# Inserting an integer into a sorted list

I'm wondering if inserting an integer into a sorted list (in a way that the list remains sorted) can be performed in Mathematica in some fancy way in $$\log(N)$$ time?..

The question was asked here, but I'm not sure if any of realizations presented there work in $$\log(N)$$. I would appreciate if anyone provided the solution for not simply a list, but for a list of lists sorted by their certain element. E.g.:

ins[{{1,b},{3,{}},{14,"hi!"}},{6,0}]


gives:

{{1,b},{3,{}},{6,0},{14,"hi!"}}


Where sorting was performed by the first field of the sublist.

• Of course, one could implement a binary tree... Commented Nov 2, 2018 at 22:03

ClearAll[insertAndSort]
insertAndSort = With[{a = Join[#, {#2}]}, a[[Ordering[a[[All, 1]]]]]] &;


Example:

a = {{1, c}, {3, {}}, {14, "hi!"}};
b = {6, 0};
insertAndSort[a, b]


{{1, c}, {3, {}}, {6, 0}, {14, "hi!"}}

• Cool! This is probably exactly what I was looking for. Commented Nov 2, 2018 at 23:50
• Note: x[[Ordering@x]] isn't necessarily faster than Sort[x] for large lists. Small test: With x=RandomReal[10, 100000], average timing for 10k cycles: x[[Ordering@x]] = 7.76ms; Sort[x] = 4.32ms (on v12.1) Commented Jun 24, 2020 at 5:59
• Thank you @SneezeFor16Min. I removed the remark re timings.
– kglr
Commented Jun 24, 2020 at 6:31
• This is actually slower in a list of say, 1 million elements, than just appending and sorting it, unfortunately ;)
– EGME
Commented Dec 12, 2021 at 15:44
myList = {{1, b}, {3, {}}, {14, "hi!"}};
myElement = {6, 0};
SortBy[Join[myList, {myElement}], First]


or

myList = {{1, b}, {3, {}}, {14, "hi!"}};
myElement = {6, 0};
SortBy[Insert[myList, myElement, 1], First]

• "How come I did not come up with this..." Commented Nov 2, 2018 at 22:37
• @mavzolej: Sorry... THAT problem I simply cannot solve! Commented Nov 2, 2018 at 22:42
• I just forgot that Mathematica's built-in sorting algorithm is probably smart enough to work in at most $N\log N$ time, while for a single unsorted element it should be able to work in $\log N$. Commented Nov 2, 2018 at 22:50
• @mavzolej While Sort and Ordering themselves will might have complexity below $O(N)$, Join will have to make a copy of the full old list, so it has complexity $O(N)$... Commented Nov 3, 2018 at 0:12
• Sad news :) Thanks for telling though. Commented Nov 3, 2018 at 0:20

As it is known that your input list is sorted we could do this with a binary search. As of Mathematica 10.1 I am not aware of a fast built-in for this operation so I shall use Leonid's code.

ins[s_List, x_] := Insert[s, x, bsearchMax[s[[All, 1]], x[[1]]]]

ins[{{1, b}, {3, {}}, {14, "hi!"}}, {6, 0}]

{{1, b}, {3, {}}, {6, 0}, {14, "hi!"}}


Leonid's code needed for the function above:

bsearchMax =
Compile[{{list, _Real, 1}, {elem, _Real}},
Block[{n0 = 1, n1 = Length[list], m = 0}, While[n0 <= n1, m = Floor[(n0 + n1)/2];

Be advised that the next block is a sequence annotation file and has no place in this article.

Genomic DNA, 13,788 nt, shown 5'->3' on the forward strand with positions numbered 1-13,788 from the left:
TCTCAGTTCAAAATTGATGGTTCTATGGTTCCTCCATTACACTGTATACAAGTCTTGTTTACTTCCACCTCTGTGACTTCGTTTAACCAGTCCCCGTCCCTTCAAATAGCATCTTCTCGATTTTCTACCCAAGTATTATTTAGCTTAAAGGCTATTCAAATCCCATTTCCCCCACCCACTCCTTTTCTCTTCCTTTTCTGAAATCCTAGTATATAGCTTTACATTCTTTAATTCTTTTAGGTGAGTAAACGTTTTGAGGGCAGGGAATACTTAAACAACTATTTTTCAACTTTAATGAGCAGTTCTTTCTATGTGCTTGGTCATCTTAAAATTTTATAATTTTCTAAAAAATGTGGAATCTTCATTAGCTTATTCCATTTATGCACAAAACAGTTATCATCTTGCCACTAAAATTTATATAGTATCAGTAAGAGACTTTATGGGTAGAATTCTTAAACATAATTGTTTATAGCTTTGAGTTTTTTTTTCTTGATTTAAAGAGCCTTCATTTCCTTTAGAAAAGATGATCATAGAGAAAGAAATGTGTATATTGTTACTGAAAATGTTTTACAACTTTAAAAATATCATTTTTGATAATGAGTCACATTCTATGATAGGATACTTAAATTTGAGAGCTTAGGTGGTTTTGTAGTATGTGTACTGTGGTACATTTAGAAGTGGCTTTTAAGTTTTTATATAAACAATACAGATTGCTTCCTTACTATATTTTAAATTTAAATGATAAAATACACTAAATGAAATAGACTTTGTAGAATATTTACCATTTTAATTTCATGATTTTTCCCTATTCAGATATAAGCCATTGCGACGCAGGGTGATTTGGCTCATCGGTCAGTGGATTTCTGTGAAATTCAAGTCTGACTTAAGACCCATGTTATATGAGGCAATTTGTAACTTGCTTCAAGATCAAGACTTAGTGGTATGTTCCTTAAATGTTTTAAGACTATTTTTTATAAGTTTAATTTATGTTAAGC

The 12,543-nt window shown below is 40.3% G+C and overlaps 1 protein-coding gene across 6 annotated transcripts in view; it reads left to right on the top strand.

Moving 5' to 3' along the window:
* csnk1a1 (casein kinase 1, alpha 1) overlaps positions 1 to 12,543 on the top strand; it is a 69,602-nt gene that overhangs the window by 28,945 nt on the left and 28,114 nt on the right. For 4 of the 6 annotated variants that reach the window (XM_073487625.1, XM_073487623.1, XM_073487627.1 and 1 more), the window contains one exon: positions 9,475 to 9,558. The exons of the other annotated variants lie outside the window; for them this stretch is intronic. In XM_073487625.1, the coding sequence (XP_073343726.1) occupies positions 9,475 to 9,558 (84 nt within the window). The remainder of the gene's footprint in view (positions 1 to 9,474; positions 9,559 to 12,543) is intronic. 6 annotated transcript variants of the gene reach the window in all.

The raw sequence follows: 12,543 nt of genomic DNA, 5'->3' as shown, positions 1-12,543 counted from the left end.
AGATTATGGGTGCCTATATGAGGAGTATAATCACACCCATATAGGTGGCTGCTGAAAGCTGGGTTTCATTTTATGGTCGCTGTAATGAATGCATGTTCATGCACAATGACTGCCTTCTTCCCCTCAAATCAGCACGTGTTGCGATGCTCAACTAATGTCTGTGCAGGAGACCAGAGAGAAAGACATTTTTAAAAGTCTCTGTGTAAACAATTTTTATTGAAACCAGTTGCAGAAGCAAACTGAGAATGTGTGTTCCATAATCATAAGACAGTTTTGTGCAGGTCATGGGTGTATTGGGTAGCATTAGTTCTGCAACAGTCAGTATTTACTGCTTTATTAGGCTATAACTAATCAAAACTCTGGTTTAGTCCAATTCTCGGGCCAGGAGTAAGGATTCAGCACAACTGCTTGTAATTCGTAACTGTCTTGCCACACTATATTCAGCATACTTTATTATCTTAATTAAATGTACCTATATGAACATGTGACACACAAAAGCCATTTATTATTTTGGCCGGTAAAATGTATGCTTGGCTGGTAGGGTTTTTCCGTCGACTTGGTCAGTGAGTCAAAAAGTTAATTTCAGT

If[list[[m]] == elem, While[m >= n0 && list[[m]] == elem, m--]; Return[m + 1]];
If[list[[m]] < elem, n0 = m + 1, n1 = m - 1]];
If[list[[m]] > elem, m, m + 1]], RuntimeAttributes -> {Listable},
CompilationTarget -> "C"];

• Hello, we meet again! I am surprised there is no in built function to do this very fundamental operation fast, as is many times needed. Would you be able to update your version of bsearchMax to work with the newer and coming FunctionCompile … I am not sure I know how to do it???!!! I am not very familiar with Compile, and was looking also for a fast way to do this … I am investigating CA numbers beyond the 10^7-th if possible, but I can’t even get to 10^6 with what I have now. I thank you in advance if possible!!
– EGME
Commented Dec 12, 2021 at 15:55
• So, if you use this, with reasonably large lists, it is at least twice as slow as just sorting the list … unfortunately … something better is needed, but I don’t know what that could be.
– EGME
Commented Dec 12, 2021 at 17:36

1. Introduction

Since V 12.1 there is CreateDataStructure

A link to its many members: DataStructures

A suitable choice for the question at hand would be SortedMultiset

Look under documentation details to see that it works in O(log n).

what-does-olog-n-mean-exactly?

2. Question at hand

a = {{1, c}, {3, {}}, {14, "hi!"}};
b = {6, 0};

ds = CreateDataStructure["SortedMultiset"];

ds["Insert", #] & /@ a;
ds["Insert", {6, 0}];

ds["Elements"]


{{1, c}, {3, {}}, {6, 0}, {14, "hi!"}}

3. Another example for better visualization

ds = CreateDataStructure["SortedMultiset"];

ds["Insert", #] & /@ Range[1, 30, 2];

ds["Visualization"]


ds["Insert", 24];

Normal @ ds


{1, 3, 5, 7, 9, 11, 13, 15, 17, 19, 21, 23, 24, 25, 27, 29}

We can insert the same value several times:

ds["Insert", 24]

Normal @ ds


{1, 3, 5, 7, 9, 11, 13, 15, 17, 19, 21, 23, 24, 24, 25, 27, 29}

Delete one instance of 24:

ds["Delete", 24] // Normal


{1, 3, 5, 7, 9, 11, 13, 15, 17, 19, 21, 23, 24, 25, 27, 29}

Delete all instances of 24:

ds["DeleteCases", 24] // Normal


{1, 3, 5, 7, 9, 11, 13, 15, 17, 19, 21, 23, 25, 27, 29}